It is the object of the invention to provide implants which positively influence the growth mechanisms of the bone, remain in place for a long period and overcome the above indicated disadvantages. According to the invention the object is solved by providing an active implant comprised of bendable metal structures and/or ceramic structures, wire structures or foil structures, with an oxide containing growth stimulator, or consisting thereof, and having a stable p-n junction. These growth stimulators are piezoelectrically active substances, such as, menely for example, dihydrogen phosphates, zirconates, tartrates, titanates, tourmalines and quartz.
Deformation potentials are generated due to the combination of the inherent elasticities of the materials such as metals, metal alloys and ceramics and the piezoelectric behavior of particular metal-metal oxide junctions or compositions, preferably of the elements Al, Ti, Ta, Zr, Zb, Hf, among others. The solution according to the invention for the development of active implants, in particular of bendable metal structures and/or ceramic structures, comprises providing surface-structured, especially delicate tooth implants or massive endoprostheses wrapped with thin wire and/or foil made of Ti- and/or Ra- and/or Nb- and/or Al- and/or Zr- and/or Hf, or comprised thereof, and providing the implants with a significant oxide which contains growth stimulators such as potassium and/or ammonium dihydrogen phosphates and/or zirconates and/or tourmalines and/or quartzes and/or titanates, etc. According to the invention, the even formation of the oxide layer and creation of a stable p-n junction on the flexible structures, wire or foil structures or on portions thereof with simultaneous doping of the oxide with growth stimulators occurs in particular with the help of the anodic oxidation method under spark discharge. With the help of this method of layer formation, even thin wires or foils are sintered onto the base body of the implant and are locally fixed.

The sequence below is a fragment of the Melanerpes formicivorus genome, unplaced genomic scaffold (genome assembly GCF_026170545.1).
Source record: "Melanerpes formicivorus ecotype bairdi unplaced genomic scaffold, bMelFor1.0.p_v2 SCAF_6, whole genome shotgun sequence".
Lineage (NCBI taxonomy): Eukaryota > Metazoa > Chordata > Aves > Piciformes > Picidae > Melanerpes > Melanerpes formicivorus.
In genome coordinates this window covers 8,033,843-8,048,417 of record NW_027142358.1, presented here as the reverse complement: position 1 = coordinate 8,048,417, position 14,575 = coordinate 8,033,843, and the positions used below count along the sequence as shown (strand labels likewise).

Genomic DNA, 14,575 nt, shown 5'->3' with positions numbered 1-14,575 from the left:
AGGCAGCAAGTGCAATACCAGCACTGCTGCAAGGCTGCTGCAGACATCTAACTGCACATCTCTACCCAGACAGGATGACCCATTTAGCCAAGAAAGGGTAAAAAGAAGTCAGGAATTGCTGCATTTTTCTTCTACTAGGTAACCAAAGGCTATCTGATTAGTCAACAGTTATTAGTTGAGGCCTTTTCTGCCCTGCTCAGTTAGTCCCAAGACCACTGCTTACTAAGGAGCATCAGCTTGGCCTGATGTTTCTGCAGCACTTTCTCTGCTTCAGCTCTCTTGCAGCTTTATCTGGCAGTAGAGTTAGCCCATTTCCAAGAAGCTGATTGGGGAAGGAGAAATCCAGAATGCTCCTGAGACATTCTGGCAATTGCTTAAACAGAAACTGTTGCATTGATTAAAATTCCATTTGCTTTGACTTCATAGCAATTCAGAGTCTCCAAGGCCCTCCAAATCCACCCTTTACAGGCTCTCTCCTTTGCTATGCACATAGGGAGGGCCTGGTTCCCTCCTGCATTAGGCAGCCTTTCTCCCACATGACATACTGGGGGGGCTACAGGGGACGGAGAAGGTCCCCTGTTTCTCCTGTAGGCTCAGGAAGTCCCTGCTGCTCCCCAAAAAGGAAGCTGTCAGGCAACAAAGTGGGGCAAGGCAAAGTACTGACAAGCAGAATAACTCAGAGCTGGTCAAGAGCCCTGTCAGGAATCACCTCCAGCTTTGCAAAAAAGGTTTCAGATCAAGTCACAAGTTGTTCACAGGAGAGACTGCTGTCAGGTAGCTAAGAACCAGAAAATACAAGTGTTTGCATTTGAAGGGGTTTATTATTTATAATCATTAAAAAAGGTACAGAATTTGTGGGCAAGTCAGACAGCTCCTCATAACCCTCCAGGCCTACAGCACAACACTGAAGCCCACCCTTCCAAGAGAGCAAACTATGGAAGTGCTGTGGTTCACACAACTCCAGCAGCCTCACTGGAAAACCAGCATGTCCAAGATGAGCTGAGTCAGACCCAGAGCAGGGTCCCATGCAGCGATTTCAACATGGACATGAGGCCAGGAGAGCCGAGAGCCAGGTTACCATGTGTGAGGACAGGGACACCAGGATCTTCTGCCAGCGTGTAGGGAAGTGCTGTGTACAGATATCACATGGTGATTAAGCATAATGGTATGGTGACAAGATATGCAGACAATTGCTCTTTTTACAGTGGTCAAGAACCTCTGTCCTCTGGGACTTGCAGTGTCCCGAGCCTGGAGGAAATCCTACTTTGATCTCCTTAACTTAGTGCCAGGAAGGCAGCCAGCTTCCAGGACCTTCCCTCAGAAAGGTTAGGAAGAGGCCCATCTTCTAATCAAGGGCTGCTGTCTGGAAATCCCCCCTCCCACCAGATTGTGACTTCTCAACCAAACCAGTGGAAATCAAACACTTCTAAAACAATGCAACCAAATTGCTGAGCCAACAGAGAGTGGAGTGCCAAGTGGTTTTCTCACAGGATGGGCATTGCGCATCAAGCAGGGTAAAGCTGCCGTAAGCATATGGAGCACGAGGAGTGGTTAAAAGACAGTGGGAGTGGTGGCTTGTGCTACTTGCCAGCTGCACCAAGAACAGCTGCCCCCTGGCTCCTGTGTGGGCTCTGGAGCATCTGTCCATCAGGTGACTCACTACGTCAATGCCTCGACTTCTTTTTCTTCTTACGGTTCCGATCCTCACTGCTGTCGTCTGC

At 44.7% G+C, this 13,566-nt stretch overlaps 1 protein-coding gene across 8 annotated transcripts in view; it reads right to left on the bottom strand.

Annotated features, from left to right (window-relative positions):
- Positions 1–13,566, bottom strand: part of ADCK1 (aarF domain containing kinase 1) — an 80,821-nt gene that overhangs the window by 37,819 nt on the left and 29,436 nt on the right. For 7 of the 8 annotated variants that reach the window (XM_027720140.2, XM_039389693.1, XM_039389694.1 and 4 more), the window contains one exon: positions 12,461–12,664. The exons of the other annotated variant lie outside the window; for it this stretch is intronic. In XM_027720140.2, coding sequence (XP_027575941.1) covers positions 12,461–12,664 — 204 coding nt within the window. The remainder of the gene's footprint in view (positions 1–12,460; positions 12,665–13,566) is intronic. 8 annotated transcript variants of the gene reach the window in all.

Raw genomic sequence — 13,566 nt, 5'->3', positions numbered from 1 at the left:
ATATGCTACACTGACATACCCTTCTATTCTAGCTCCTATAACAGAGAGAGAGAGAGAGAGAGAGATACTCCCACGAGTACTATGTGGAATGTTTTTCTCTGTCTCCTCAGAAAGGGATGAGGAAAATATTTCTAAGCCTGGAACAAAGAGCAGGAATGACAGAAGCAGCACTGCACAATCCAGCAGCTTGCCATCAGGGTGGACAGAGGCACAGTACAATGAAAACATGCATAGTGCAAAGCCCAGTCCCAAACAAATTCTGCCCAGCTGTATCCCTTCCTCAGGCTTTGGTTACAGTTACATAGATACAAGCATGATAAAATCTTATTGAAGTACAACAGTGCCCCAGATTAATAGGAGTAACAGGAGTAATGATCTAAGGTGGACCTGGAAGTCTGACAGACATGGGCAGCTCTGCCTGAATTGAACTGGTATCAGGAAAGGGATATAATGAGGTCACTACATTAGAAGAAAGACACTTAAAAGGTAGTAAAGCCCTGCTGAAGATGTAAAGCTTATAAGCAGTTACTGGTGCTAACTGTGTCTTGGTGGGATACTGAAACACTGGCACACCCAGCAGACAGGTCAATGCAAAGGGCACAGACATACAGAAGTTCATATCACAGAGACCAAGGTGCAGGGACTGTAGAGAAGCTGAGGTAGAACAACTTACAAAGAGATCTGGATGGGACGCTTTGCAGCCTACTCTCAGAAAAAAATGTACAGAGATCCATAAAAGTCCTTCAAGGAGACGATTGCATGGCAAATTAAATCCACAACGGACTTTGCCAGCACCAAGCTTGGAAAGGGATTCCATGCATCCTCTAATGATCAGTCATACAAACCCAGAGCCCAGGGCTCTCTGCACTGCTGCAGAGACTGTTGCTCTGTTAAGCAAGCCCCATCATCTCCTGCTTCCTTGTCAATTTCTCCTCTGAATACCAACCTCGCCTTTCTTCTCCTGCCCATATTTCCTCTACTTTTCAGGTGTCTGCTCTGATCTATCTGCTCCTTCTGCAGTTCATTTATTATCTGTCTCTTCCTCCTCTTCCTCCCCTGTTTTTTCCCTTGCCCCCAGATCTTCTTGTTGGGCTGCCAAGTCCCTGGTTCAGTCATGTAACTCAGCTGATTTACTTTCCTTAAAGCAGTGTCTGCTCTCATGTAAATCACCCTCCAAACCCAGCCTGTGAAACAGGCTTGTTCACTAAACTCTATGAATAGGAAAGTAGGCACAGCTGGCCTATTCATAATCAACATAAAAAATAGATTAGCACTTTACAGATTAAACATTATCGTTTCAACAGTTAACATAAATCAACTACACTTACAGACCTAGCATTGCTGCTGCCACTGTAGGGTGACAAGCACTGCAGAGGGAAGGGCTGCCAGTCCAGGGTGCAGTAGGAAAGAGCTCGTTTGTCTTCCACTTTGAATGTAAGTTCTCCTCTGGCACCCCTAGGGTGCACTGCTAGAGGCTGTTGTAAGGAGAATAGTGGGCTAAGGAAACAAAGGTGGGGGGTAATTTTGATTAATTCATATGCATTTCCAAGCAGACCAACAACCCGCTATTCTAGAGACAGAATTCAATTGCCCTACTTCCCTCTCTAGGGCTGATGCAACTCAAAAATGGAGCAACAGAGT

The flexible structures with their stable p-n junctions are of such dimensions that the acting thereon forces, depending on the location of the implant, lead to a reversible deformation of these structures, that deformation potentials are generated and bone growth and tissue growth are permanently stimulated by the resultant flow of stimulus current.
The invention will be explained in greater detail with reference to the accompanying drawings, which show:
FIG. 1: a single tooth implant--(a) longitudinal view, (b) bendable spiral wire construction, (c) perspective drawing; and
FIG. 2: an implant with extensions--(a) cast base, (b) base made of wire construction, (c) base made of sheet metal, (d) perspective drawing of the implant with extensions.
A flexible structure 2 comprised a titanium wire spiral is arranged on the base 1 made of titanium. Subsequently, in order to apply the oxide, this implant is subjected to an anodic oxidation under spark discharge in an electrolyte comprised of 0.6 molar fluoride, 0.5 molar dihydrogen phosphate, 0.1 molar tetraborate, 0.1 molar ammonium and 1.2 molar sodium and 10 g barium titanate per liter of solution, at 130 V and 1 A. The oxidized titanium wire spiral thereby sinters fixedly onto the oxidized base 1 and the thereby resulting significantly roughened oxide layer contains growth stimulators of the electrolyte. The titanium wire spiral coated in this way has piezoelectrical behavior both in the stressed and unstressed state, i.e., a deformation potential is generated with resulting flow of stimulus current. Tests have shown that bone formation is especially well developed around the wire spiral. This is attributed to the stimulus current which is guaranteed by the implant functioning for a long time. The intensity of the bone contact is approximately 15% higher than in case of untreated titanium.